I say all of this as a PSA: please stop telling folks like me that everything needs to turn into a teachable moment. It doesn’t. For my students and other young folks I never get tired of teaching. It’s both my job and my passion. For that I am lucky. But grown folks? Grown folks gotta put some work in. If you want me to teach tell your people to want to learn. And sometimes I want to be a human being and just be mad and throw shade like everyone else. And with that I will leave this lengthy rant on the cutting room floor.


*I wish I could make this up friends. As I was writing this said coworker turned a conversation about Philip Roth into one about Amiri Baraka, her participation in a white Black Panther Party support group, and then suggested that we should all wear hijabs (which she called gojabs) in solidarity with Muslim women. All in the time it took her k-cup to finish brewing. I cannot make this up people.

Moments in Black History: The Moynihan Report

Inspired by this article in the most recent issue of Dissent Magazine, I decided to share my thoughts about the Moynihan Report. The report, written by Daniel Patrick Moynihan, was released by the Office of Policy Planning and Research in March of 1965. It read like racial propaganda, and billed itself as an exposé on the tangle of pathology in the black community.

“The Negro Family: The Case for National Action.”

What a title. And the national action really meant widespread criticism. And mass incarceration. It made poverty a social problem rather than a consequence of capitalism. And the origin of this problem? Black women.

Nearly a quarter of Negro women living in cities who have ever married are divorced, separated, or are living apart from their husbands…Nearly one quarter of Negro births are now illegitimate…Almost one fourth of Negro families are headed by females.

The majority of these women worked as domestics. Even now domestic workers are often the primary wage-earners in their families. In Moynihan’s view we should be asking what these women did to run off their husbands. My only questions is always…how the hell do we expect anyone to support a family on the meager wages offered to those workers who allow all other laborers to work. Including those few unicorn-like magical nuclear families. How one can both depend on and shame a person at the same time I will never understand. But alas…white supremacy.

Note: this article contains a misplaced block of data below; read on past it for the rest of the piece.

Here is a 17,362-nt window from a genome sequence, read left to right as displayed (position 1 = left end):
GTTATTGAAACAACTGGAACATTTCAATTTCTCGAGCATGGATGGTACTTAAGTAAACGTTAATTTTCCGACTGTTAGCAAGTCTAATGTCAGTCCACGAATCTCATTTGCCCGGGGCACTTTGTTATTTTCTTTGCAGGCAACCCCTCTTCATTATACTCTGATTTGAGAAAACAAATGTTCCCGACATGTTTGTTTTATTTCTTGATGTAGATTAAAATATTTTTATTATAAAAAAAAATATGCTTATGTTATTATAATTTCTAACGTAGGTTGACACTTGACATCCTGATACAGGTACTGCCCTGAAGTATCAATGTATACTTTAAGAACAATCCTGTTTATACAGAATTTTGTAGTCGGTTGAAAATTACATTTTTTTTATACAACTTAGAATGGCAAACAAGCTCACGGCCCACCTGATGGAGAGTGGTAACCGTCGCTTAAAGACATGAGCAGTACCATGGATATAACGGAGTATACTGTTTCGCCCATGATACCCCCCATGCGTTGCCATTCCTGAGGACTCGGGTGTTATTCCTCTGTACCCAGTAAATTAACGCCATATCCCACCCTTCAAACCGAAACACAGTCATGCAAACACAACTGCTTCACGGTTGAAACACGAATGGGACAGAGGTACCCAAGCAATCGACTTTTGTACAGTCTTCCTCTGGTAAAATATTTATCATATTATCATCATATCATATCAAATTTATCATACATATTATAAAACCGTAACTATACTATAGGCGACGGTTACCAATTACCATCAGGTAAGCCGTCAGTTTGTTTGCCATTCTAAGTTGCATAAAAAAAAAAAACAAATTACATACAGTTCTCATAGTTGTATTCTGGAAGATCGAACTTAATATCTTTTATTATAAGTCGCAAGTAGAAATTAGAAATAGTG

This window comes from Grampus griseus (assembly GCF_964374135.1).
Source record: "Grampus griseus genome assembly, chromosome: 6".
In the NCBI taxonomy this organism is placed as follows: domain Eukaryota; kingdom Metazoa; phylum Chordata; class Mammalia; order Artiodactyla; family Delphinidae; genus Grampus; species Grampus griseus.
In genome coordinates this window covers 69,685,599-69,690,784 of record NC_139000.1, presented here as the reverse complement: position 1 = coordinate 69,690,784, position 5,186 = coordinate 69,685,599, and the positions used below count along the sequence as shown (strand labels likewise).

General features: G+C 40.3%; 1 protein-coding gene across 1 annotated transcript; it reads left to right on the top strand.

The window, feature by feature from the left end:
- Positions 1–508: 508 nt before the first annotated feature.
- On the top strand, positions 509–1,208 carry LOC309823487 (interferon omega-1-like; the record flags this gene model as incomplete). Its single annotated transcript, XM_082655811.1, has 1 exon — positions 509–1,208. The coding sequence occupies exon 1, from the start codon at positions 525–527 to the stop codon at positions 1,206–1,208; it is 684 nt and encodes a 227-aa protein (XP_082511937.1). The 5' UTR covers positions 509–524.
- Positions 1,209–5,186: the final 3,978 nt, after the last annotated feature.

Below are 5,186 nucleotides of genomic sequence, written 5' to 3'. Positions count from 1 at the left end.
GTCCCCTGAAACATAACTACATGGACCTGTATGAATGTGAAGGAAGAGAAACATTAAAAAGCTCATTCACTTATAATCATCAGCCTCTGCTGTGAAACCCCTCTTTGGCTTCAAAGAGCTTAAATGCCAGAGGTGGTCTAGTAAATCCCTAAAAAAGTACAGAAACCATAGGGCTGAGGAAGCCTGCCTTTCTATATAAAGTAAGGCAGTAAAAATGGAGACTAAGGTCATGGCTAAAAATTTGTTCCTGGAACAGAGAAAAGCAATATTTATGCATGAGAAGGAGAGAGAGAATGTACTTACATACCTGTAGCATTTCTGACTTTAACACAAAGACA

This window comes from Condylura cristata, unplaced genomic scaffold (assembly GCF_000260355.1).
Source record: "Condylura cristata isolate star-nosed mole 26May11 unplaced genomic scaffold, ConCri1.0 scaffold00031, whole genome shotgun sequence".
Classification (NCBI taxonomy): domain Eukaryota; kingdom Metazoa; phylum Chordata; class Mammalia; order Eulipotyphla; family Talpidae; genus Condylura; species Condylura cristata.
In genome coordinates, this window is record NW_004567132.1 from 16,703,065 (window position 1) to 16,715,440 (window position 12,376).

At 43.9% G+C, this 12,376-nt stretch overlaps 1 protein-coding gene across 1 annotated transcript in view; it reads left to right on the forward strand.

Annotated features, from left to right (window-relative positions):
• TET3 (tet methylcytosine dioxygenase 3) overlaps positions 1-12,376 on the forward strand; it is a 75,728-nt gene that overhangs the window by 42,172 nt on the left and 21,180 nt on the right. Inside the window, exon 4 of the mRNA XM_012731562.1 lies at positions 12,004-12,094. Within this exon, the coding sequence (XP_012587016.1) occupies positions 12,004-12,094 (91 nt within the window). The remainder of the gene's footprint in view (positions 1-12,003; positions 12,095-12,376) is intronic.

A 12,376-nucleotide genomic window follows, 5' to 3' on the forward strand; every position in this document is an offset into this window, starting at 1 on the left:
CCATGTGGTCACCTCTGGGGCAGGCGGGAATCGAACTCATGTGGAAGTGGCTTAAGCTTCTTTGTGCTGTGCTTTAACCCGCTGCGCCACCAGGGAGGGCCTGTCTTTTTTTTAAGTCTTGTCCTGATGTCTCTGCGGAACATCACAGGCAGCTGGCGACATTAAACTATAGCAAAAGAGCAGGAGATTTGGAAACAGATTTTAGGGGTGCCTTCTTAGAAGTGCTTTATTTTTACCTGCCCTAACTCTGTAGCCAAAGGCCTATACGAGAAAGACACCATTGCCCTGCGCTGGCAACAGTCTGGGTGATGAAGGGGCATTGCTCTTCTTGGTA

But what bothers me most about the Moynihan report is this idea that black women are inherently overbearing and emasculating. You know like Mammy in Gone With the Wind.

hattie mcdaniel

She is also having too many children too early and is entirely dependent on welfare. [See expression on Mammy’s face above for my commentary here.]

And like Mammy, this is all fiction. Recently, the Center for Contemporary Families completed a study that demonstrated that single-parent homes are not predictions of increase in juvenile crime or inequality. In my experience, black families are hardly ever nuclear. The simplistic configuration of mother and father and children just doesn’t compute. Not to mention, I know a significant number of black folk who were raised primarily by single mothers. No one seems to be blaming her for their poverty. Or thinking of her as anything less than superhuman in the way that she managed to feed, nurture, teach, and discipline oftentimes without rest, food, or nurturing for herself.

I teach the full Moynihan Report in my Black Women in the US class. These conversations never fail to disturb me. At a university made up largely of people of color, people who have certainly been impacted by the violence of this narrative, I was shocked the first time I facilitated this discussion. My students agreed. There was something wrong with our community and it was our job to fix it. Women do take advantage of the welfare system, they said. Women were having too many children without knowing who their fathers were. And black fathers were abandoning their families in large numbers and ending up in prison.

I took this, of course, as a teachable moment and dedicated as much time as I needed to unpack these things with my students. But it still stung. Those welfare-dependent women, those irresponsible fathers, those niggas in jail not able to take care of their families…they are related to me. They have names. And I love them deeply. And I struggled with the need to defend them, to acknowledge my own lucky life blessings, and to make my students understand that as much as they respect me I am the product of the cancers they see in our community. I’m pretty sure I told them as much. And I have told students the same thing over and over again. But I leave my sadness, my defensiveness, my anger, my frustration, my disappointment, and my desperation at the door. Only to resurrect them here, in a stream of consciousness post about the Moynihan Report, from the cutting room floor.